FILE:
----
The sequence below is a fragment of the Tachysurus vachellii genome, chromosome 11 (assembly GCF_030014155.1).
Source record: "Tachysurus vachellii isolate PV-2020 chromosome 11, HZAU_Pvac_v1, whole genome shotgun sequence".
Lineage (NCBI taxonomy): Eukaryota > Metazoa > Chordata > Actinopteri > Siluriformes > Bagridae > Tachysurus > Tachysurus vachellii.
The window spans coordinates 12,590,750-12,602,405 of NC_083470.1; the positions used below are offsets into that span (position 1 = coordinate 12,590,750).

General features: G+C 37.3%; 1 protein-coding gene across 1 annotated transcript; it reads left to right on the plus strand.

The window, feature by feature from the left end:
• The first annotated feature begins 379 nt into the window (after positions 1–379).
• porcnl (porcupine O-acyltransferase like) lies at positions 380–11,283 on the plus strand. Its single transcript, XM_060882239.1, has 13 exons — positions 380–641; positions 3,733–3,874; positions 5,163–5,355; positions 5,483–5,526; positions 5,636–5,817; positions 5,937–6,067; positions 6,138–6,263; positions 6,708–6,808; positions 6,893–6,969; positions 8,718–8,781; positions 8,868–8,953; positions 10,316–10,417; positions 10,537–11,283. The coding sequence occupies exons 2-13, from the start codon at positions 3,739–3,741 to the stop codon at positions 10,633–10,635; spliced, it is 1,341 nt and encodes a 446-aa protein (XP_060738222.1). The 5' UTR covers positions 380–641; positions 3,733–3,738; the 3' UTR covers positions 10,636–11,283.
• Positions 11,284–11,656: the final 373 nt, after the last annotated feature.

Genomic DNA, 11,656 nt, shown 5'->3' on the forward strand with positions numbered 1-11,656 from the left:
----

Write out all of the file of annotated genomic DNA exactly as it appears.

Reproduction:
The sequence below is a fragment of the Tachysurus vachellii genome, chromosome 11 (assembly GCF_030014155.1).
Source record: "Tachysurus vachellii isolate PV-2020 chromosome 11, HZAU_Pvac_v1, whole genome shotgun sequence".
Lineage (NCBI taxonomy): Eukaryota > Metazoa > Chordata > Actinopteri > Siluriformes > Bagridae > Tachysurus > Tachysurus vachellii.
The window spans coordinates 12,590,750-12,602,405 of NC_083470.1; the positions used below are offsets into that span (position 1 = coordinate 12,590,750).

General features: G+C 37.3%; 1 protein-coding gene across 1 annotated transcript; it reads left to right on the plus strand.

The window, feature by feature from the left end:
• The first annotated feature begins 379 nt into the window (after positions 1–379).
• porcnl (porcupine O-acyltransferase like) lies at positions 380–11,283 on the plus strand. Its single transcript, XM_060882239.1, has 13 exons — positions 380–641; positions 3,733–3,874; positions 5,163–5,355; positions 5,483–5,526; positions 5,636–5,817; positions 5,937–6,067; positions 6,138–6,263; positions 6,708–6,808; positions 6,893–6,969; positions 8,718–8,781; positions 8,868–8,953; positions 10,316–10,417; positions 10,537–11,283. The coding sequence occupies exons 2-13, from the start codon at positions 3,739–3,741 to the stop codon at positions 10,633–10,635; spliced, it is 1,341 nt and encodes a 446-aa protein (XP_060738222.1). The 5' UTR covers positions 380–641; positions 3,733–3,738; the 3' UTR covers positions 10,636–11,283.
• Positions 11,284–11,656: the final 373 nt, after the last annotated feature.

Genomic DNA, 11,656 nt, shown 5'->3' on the forward strand with positions numbered 1-11,656 from the left: